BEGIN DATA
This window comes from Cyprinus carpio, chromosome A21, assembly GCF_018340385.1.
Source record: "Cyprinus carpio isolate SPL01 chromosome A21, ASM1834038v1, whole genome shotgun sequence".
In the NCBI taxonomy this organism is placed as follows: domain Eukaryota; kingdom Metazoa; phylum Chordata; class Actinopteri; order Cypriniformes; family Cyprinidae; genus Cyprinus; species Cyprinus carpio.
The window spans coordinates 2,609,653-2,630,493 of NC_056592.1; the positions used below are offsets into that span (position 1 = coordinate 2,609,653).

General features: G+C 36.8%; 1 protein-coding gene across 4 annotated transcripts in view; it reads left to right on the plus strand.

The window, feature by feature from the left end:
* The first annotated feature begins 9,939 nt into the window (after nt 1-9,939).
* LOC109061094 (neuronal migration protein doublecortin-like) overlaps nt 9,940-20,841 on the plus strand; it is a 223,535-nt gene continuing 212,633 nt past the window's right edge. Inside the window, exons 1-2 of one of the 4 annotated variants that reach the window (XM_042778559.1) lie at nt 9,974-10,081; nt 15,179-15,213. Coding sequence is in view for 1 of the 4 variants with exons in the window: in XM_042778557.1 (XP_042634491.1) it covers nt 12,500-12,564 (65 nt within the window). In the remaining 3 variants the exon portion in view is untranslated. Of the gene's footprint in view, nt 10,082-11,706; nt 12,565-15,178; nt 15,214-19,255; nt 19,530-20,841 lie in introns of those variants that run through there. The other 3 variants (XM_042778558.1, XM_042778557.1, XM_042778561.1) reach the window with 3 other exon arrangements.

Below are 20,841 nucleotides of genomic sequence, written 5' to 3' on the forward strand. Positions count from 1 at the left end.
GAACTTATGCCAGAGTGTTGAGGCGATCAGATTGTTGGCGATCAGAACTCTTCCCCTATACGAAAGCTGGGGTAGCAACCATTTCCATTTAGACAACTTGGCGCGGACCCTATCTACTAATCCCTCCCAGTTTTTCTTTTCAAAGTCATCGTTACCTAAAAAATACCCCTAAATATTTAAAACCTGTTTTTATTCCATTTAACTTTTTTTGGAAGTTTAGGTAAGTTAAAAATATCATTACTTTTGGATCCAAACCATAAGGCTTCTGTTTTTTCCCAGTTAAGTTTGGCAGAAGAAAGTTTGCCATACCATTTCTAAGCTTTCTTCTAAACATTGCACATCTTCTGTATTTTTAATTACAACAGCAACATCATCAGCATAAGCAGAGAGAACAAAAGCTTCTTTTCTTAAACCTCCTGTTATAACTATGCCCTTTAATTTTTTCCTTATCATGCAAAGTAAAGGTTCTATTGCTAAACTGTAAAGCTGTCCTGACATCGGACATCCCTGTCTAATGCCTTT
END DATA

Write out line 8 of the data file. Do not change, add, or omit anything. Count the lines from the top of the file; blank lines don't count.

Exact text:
* LOC109061094 (neuronal migration protein doublecortin-like) overlaps nt 9,940-20,841 on the plus strand; it is a 223,535-nt gene continuing 212,633 nt past the window's right edge. Inside the window, exons 1-2 of one of the 4 annotated variants that reach the window (XM_042778559.1) lie at nt 9,974-10,081; nt 15,179-15,213. Coding sequence is in view for 1 of the 4 variants with exons in the window: in XM_042778557.1 (XP_042634491.1) it covers nt 12,500-12,564 (65 nt within the window). In the remaining 3 variants the exon portion in view is untranslated. Of the gene's footprint in view, nt 10,082-11,706; nt 12,565-15,178; nt 15,214-19,255; nt 19,530-20,841 lie in introns of those variants that run through there. The other 3 variants (XM_042778558.1, XM_042778557.1, XM_042778561.1) reach the window with 3 other exon arrangements.